A similar uproar is happening in America, but ours isn’t as innocent. A black Treyvon Martin was shot in Florida by a white George Zimmerman. In Tulsa, Okla., four shootings rattled a community along racial lines, although race may or may not be an issue. Activists, lawyers and journalists are playing the race card, wondering whether or not Treyvon Martin and others died for being black.
The fact that the question is still pulsing strong in our national consciousness says a lot of about our own societal racial biases. Being removed from American society, I see this discussion in a different light.
For those who are unfamiliar with my island home of Grenada, its population is almost entirely black. The indigenous Caribs were wiped out in the 16th century by testy French soldier/colonists. After years of bitter guerilla war, the Caribs had dwindled down to a stubborn handful of fighters. During their last stand, the women, children and men picked up their spears and made one last valiant attempt to kill as many French as they could, but all for naught. Rather than surrender, 40 lightly-tanned people leapt to their deaths into the churning ocean.
In the centuries that followed, that same ocean brought slave ship after slave ship to the tiny island, packed with Africans. Their future would be one of spice plantation bondage until the 19th century when the white people picked up and left this displaced race in relative peace to live their new identity as Grenadians.
Whites are the minority here, but our skin color is steeped in the same racial prejudices that started with the horror of the slave trade. Many of the Grenadian children I work with believe I am rich. Their parents who work at the grocery stores believe that they have to speak quietly and reverently to me when they bag my food. Some still see customer service as an act of servitude. Not all, but some. Others I have become great friends with and see me as an equal, as I do them.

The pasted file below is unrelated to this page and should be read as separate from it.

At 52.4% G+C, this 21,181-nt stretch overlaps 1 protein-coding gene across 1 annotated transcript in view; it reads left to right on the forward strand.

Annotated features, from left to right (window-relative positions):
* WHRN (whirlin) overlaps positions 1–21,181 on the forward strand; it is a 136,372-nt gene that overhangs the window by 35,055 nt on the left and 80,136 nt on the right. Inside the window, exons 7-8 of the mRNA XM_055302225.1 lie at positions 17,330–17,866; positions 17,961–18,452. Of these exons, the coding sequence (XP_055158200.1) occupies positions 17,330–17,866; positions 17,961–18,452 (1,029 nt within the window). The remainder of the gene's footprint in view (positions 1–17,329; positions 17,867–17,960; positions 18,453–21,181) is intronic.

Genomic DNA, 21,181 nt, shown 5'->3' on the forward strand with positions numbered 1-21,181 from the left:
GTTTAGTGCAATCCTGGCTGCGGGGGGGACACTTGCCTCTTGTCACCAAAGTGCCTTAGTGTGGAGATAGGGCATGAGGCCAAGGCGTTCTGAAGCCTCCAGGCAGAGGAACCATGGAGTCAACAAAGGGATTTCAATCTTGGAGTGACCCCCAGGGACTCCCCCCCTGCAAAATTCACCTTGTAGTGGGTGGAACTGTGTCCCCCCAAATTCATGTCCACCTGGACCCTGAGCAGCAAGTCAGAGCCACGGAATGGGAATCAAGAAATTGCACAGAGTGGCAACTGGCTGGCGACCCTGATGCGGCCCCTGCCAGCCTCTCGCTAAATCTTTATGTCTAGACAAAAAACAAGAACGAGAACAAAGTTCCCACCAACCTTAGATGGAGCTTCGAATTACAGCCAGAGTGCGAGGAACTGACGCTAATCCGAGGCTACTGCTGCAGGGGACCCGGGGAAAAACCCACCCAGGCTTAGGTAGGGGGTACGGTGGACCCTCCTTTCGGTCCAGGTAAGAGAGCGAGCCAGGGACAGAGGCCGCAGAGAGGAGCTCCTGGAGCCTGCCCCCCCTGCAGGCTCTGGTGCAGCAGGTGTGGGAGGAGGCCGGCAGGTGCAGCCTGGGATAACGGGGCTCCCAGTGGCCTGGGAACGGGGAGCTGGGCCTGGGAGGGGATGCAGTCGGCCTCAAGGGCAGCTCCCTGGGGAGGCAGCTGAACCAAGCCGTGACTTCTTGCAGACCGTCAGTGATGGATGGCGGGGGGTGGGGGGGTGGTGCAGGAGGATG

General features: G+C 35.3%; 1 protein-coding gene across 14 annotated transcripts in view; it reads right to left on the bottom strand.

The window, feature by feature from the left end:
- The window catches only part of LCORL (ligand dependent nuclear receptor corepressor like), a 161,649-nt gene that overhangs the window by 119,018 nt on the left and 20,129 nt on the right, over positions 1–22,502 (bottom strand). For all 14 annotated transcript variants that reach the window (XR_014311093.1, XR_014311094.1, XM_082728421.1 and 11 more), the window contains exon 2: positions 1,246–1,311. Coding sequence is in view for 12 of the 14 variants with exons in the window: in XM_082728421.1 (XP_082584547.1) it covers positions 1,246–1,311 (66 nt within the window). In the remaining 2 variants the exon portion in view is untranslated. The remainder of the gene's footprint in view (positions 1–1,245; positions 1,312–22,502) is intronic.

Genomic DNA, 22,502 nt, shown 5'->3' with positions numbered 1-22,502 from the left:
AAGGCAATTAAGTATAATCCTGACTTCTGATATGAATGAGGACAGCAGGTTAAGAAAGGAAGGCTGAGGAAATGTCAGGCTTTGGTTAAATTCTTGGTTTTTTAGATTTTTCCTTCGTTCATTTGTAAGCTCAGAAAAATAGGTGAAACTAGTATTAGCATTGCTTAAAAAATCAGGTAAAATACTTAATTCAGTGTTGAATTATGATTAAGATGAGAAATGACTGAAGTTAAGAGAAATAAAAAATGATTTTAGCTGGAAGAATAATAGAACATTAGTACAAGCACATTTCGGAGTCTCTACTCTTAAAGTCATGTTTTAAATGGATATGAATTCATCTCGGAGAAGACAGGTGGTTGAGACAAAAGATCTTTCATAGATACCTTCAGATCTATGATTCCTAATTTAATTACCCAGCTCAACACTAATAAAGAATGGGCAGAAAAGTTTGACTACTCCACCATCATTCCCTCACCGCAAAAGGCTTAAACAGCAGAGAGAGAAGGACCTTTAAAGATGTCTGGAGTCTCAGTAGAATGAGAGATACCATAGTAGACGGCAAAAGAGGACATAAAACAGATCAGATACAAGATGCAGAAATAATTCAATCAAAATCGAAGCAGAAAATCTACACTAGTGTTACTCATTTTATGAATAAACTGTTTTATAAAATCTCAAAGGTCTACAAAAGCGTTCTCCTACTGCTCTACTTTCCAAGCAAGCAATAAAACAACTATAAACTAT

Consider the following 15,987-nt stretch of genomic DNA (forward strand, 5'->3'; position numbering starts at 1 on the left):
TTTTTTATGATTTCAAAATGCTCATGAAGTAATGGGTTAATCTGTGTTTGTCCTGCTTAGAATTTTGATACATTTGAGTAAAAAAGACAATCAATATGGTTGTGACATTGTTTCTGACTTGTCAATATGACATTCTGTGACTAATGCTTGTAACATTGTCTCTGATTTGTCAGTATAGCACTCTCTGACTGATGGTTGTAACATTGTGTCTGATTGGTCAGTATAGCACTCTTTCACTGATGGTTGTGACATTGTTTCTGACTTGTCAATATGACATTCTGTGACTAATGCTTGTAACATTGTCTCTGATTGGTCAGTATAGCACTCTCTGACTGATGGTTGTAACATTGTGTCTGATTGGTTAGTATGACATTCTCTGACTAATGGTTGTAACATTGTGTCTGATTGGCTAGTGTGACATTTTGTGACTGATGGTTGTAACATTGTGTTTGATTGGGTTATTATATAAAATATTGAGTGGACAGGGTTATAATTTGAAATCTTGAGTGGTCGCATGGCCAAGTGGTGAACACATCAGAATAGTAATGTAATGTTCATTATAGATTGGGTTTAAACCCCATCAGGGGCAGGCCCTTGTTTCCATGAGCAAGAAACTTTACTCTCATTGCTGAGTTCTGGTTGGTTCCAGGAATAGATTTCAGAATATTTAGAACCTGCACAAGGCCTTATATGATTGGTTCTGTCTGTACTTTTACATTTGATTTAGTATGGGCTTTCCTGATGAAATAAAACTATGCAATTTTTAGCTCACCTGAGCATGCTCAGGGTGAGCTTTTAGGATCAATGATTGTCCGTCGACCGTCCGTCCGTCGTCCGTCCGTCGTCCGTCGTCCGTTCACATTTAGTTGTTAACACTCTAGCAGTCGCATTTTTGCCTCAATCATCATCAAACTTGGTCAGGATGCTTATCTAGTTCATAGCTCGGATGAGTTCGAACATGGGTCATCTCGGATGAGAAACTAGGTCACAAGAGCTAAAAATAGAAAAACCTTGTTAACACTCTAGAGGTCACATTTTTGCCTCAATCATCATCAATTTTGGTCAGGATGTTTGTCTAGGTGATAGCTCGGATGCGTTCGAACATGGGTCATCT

What does it say about race when I am suddenly the minority? It says that racism on both sides exists whether you are in America or anywhere else in the world. It is evolutionarily engrained in the human race to notice differences in our environment and respond to them. It’s not the skin color that causes racism, it’s the centuries of mental associations we have made with that skin color. Those little children marveling at my veins and freckles is the most natural thing in the world. However, the emotions that they associate with a white person (admiration, envy, friendship, equality) depend on my behavior as a role model.
CNN’s Anderson Cooper decided to tackle the issue in a Sunday night special report, “Kids on Race.” His study mirrored the landmark doll study of the 1940s in which children between the ages of 3 and 7 were asked to select the baby doll (one black and one white) that matched the characteristic mentioned by the researcher. What they found in 1940 was that both black and white children preferred the white doll and associated it with positive characteristics. Cooper’s 2011 study found a self-identifying racial bias among the same age group of children. Black children thought the black baby doll had the best characteristics, while white children gravitated toward the white doll.
So what is it that causes this bias? Not enough exposure to diversity? TV reinforcing existing stereotypes? Bad parenting?
These same Grenadian children who think my skin color is such an oddity were playing together in a field last week. As they played among themselves, one girl started chanting, “Your skin is darker than ours. You a blackie!” She was referring to another child, a child who while also black, has a slightly darker skin color.
No matter where you go or what your skin color, children notice. It will take centuries of teaching them to appreciate and love those differences to eliminate the negative stigmas that come with racism, just as it took centuries to implant them. For now, I will enjoy letting those kids marvel at my white skin while giving them the best I can offer. Because not all white people are bad.
Sarah Cooper-Glenn is a journalist from Sparks. She currently lives in Grenada where she is a global politics and travel writer. She can be contacted at firstname.lastname@example.org or via her website, SarahGlenn.Net.